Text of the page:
Johnny runs away from Father O'Hara's orphanage and becomes a roller skating star with the help of Mary Reeves. He becomes involved with women, including Polly, who only love him because he...
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After failing to be re-elected, politician Blake Washburn returns home and becomes editor of the local newspaper. When he notices the influence the paper has on the public, he uses it to appeal to potential voters in the next election.
Jeff Carter has put an end to the town's delinquency with a boys' club. Young hoodlum Danny shows up and influences teenagers Doris, Willy and Leo. They hang out at a juke joint where Eve ... See full summary »
Prizefighter Johnny is in love with his promoter O'Malley's daughter Pat. His best friend, sports reporter Rick, is also in love with her but knows that she loves Johnny. Lonely Rick takes ... See full summary »
Mae Doyle comes back to her hometown a cynical woman. Her brother Joe fears that his love, fish cannery worker Peggy, may wind up like Mae. Mae marries Jerry and has a baby; she is happy but restless, drawn to Jerry's friend Earl.
Johnny runs away from Father O'Hara's orphanage and becomes a roller skating star with the help of Mary Reeves. He becomes involved with women, including Polly, who only love him because he is a champion, not, as with Mary, out of love for him. Then he gets polio.Written by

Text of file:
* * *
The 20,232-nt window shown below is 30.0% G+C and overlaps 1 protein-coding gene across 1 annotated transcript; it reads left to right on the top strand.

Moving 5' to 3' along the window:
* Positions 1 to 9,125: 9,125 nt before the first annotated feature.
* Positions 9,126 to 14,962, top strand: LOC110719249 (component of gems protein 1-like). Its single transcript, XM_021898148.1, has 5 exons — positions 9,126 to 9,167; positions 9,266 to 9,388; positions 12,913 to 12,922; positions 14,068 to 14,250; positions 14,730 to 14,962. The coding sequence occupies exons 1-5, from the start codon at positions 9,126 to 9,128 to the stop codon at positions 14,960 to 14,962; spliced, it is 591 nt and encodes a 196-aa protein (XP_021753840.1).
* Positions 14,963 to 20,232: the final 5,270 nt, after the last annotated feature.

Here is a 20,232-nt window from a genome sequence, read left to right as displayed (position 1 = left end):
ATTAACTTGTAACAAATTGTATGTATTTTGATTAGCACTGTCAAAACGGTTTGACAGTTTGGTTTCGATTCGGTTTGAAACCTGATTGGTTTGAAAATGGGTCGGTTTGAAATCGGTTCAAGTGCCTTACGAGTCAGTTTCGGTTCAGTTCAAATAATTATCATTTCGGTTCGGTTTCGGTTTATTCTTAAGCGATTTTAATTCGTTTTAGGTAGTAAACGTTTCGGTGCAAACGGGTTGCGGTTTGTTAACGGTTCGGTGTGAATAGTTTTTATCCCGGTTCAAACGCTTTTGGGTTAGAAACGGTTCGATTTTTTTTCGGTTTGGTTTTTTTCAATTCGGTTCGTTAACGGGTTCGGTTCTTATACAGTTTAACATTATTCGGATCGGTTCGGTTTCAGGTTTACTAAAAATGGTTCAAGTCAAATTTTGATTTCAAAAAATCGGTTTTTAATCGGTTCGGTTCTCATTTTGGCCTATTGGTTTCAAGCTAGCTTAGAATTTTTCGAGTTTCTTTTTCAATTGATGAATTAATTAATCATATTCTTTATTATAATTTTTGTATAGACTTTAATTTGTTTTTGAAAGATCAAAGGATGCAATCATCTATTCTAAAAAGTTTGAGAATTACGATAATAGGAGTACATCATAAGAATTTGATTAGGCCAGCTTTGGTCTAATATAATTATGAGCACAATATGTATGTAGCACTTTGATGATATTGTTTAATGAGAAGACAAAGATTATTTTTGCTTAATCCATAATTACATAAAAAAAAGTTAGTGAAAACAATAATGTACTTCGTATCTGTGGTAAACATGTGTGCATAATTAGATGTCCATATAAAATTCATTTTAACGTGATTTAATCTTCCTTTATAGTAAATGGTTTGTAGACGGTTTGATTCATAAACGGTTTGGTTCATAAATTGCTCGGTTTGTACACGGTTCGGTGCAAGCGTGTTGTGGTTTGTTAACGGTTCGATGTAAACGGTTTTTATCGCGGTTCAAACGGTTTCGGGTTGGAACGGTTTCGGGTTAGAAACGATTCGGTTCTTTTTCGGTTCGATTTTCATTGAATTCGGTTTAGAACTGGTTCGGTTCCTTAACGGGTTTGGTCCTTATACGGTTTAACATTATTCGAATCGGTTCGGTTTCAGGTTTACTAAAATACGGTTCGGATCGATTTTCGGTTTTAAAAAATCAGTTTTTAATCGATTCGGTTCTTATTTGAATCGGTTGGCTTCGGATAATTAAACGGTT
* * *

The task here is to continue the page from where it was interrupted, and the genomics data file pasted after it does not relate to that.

Ed Stephan <firstname.lastname@example.org>
After the war, and the demise of the ANDY HARDY series, Rooney seemed to be trying to find his niche in Hollywoodland.
From around 1949 to 1956, Rooney made some of the very best film noir ever put on celluloid: THE BIG WHEEL, MY OUTLAW BROTHER, QUICKSAND, and the classic DRIVE A CROOKED ROAD. THE FIREBALL is a another mini-classic.
Yes, it's the typical sports story-young man struggles to the top, becomes a dickweed, then after life-altering crisis becomes a "real hero." But it is how the Mick plays it here that makes this one great viewing.
It also doesn't hurt to be able to catch a glimpse of MM now and again-and also a pre-RIN TIN TIN Jim Brown.
Throw in Pat O'Brien as a priest and you gotta classic!!!
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